Egg Harbor’s Public arts Initiative is hosting a PHOTOGRAPHY CONTEST!!
Anyone can participate!
ENTRY DEADLINE: October 1, 2021.
The focus of your photo MUST be of the THREE DANCERS sculpture located next to the Peg Egan performance stage, just across the road from The Donald and Carol Kress Pavilion. The Three Dancers sculpture was donated to Egg Harbor’s Public Art by internationally renown sculptor, Richard Edelman.
CASH AWARDS: $150, $100, $50 will be given in three categories: Youth (age 12), Amateur (13 and older), Professional.
Email submissions to: firstname.lastname@example.org and include:
Submission category: youth, amateur or professional
A brief statement regarding your entry
Size of JPG file: minimum 3 mb
Please denote in email subject line: Egg Harbor Photography Contest
Phone photos, digitally manipulated or enhanced will be accepted.
Write On, Door County is pleased to a special edition of Art/Speaks with the Egg Harbor Public Art Initiative.
Art/Speaks is a free writing lab encouraging people to write in response to visual art. Led by poet Francha Barnard, this 60-minute writing activities is perfect for both beginning and advanced writers of all ages.
This session will focus on the metal sculptures of Richard Edelman, on display at the Kress Pavilion and in various locations in downtown Egg Harbor. Weather permitting, the session will be held outdoors.
THIS PROGRAM IS PRESENTED IN PERSON (OUTDOORS)
The practice of using words to comment on a piece of visual art—ekphrasis—is an ancient one. One of the earliest and most commonly cited forms of ekphrasis occurs in The Iliad, when Homer provides a long and discursive account of the elaborate scenes embossed on the shield of Achilles. Contemporary literature provides many fine examples of ekphrastic writing. Though most common in poetry, ekphrastic writing can also include fiction and nonfiction.
Some background and examples of ekphrasis will be provided. Participants will be asked to write in response to one of the pieces from the current exhibit or to another piece that captures your imagination. Following the writing, writers will share their work aloud with other participants if they wish.
Richard Edelman Art Exhibit Reception (Artist Talk at 5:30pm)
The public is invited to the opening reception of “Expressions in Metal: Sculptures by Richard Edelman” on June 17th from 4-7 pm with Artist Richard Edelman speaking about his work, philosophy and process at 5:30 p.m. (Free)
Richard Edelman is a Milwaukee artist who has sculptures permanently displayed throughout the world. He is also a recipient of the Frank. L. Weil Award for contributions to Jewish Culture. His permanently displayed work in Egg Harbor are “Blue Sail” (Marina) “Three Dancers” (Peg Egan) and “Little Dancer Aged 14” Highway G at the walking trail entrance.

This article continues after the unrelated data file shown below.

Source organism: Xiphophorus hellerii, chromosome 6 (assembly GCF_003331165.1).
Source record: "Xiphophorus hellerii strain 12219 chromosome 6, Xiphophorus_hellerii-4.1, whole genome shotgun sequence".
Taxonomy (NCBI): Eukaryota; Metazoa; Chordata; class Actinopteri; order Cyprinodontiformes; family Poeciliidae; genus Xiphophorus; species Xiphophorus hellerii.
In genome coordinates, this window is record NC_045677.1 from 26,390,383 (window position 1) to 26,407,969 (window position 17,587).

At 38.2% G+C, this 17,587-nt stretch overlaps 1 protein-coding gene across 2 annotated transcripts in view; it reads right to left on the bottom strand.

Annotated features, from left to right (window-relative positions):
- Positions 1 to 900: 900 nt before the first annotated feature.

Between the Cracks features 14 pieces and came out of a 2021 winter challenge about facing the unknown and undefined within two virtual workshops lead by local artist Dawn Patel. Artists were asked to create from the in-between spaces of life where everything familiar disappears and one steps into the unknown. View the image below in person at the Kress Pavilion from March 15 through Memorial Day 2021.
I tell stories with hand stitch and applique that point to the beauty and hope found within life’s simple moments.
The Caregiver’s Job Has Ended
I know we planned and discussed. Does that all start now?
Wait. Where did you go? Are you in the air? If I leave, will you find me?
Look. We raised the bed, so you’d be more comfortable. Were you? Are you proud of me? Did I do a good job?
Look at the time. You’ve been gone for 24 minutes.
I have such a long way to go without you.
This piece honors all loving caregivers. I lost both my brother and mother in 2015. Their empty beds remain warm in my heart forever.
Hand stitch and applique, tinted with watercolor and pastel
Exhausted, recovering art fair exhibitor discovers new life as fervent stitching zealot
This workshop about exploring and honoring liminal space has reminded me how much I love to explore the creative process. I was encouraged to enter a zone that was both uncomfortable and surprisingly productive.
This piece potentially had many more examples of liminal space – more doors, doors with windows, portholes both withholding and excreting more doors, etc. While wrestling with this mental collage, and searching through my ample stores for inspiration, I discovered this long forgotten black display box. It quickly became a welcome boundary to my project’s unruly girth and the ideal exhibit tool. The spiral embroidery was both thematically perfect for this current project as well as a lovely example of the most recent way I am making colorful marks on my world. It nestled inside the box beautifully, needing only minor adjustments.